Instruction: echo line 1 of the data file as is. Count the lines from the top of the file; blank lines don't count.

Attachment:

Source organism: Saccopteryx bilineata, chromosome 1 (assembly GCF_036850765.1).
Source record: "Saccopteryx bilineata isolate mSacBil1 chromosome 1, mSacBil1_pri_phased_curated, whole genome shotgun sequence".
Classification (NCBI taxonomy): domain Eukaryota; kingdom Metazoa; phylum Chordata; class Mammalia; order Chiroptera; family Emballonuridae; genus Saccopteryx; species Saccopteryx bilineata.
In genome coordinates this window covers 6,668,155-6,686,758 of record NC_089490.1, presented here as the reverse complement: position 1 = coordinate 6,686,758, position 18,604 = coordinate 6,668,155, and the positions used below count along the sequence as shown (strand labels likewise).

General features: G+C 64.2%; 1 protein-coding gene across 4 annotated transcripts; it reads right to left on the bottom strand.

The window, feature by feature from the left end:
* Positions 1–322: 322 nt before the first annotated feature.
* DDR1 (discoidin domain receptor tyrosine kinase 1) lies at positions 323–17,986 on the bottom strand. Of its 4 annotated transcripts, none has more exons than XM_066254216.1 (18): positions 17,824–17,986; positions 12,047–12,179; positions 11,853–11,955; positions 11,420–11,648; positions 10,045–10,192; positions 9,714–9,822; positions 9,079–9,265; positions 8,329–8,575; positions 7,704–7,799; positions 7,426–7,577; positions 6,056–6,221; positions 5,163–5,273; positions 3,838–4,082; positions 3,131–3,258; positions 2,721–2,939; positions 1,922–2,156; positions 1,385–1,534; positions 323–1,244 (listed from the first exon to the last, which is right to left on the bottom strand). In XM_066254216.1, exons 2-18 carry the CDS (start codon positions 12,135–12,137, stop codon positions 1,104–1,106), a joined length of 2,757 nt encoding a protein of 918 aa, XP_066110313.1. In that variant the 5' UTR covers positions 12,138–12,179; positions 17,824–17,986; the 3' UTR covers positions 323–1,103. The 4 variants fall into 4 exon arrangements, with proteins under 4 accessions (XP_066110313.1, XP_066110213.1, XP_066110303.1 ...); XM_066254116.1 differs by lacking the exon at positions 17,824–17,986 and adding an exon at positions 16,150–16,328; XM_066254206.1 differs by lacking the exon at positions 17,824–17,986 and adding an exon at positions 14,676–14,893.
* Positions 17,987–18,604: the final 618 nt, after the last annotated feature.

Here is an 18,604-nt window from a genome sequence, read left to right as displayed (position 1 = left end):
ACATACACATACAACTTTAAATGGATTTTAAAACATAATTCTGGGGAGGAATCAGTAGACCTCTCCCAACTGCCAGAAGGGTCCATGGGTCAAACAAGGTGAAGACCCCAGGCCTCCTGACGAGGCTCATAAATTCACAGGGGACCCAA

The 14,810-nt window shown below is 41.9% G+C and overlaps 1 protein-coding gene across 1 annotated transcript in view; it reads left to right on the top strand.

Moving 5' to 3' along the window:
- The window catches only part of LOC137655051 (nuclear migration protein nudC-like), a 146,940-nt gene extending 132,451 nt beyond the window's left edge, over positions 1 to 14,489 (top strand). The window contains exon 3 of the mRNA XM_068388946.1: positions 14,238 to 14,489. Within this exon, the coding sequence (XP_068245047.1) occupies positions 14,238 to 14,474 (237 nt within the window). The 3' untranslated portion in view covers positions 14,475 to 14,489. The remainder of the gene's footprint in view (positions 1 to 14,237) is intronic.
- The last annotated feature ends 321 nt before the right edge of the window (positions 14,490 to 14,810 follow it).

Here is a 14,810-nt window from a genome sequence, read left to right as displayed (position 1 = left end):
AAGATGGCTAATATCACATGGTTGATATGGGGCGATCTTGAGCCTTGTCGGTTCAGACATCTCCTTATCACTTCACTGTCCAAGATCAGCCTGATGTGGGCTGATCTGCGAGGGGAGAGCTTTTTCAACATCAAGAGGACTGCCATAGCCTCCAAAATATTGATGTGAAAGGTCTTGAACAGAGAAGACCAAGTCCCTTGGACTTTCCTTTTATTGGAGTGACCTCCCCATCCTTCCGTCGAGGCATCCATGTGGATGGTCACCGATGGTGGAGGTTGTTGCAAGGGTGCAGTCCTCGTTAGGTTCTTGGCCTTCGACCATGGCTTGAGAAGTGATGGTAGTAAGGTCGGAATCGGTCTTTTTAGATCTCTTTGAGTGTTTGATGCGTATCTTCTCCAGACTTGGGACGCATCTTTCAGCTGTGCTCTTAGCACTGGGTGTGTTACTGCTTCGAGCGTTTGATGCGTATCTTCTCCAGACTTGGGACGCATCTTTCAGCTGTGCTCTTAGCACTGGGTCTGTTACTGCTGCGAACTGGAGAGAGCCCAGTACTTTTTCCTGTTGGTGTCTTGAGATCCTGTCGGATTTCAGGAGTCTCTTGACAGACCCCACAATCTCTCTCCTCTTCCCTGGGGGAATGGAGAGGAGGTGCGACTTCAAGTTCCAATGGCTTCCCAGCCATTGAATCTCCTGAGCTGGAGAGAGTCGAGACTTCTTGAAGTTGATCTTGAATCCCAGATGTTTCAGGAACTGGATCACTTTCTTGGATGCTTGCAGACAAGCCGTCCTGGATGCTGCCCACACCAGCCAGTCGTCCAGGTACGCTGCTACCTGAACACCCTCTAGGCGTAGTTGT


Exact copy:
Source organism: Saccopteryx bilineata, chromosome 1 (assembly GCF_036850765.1).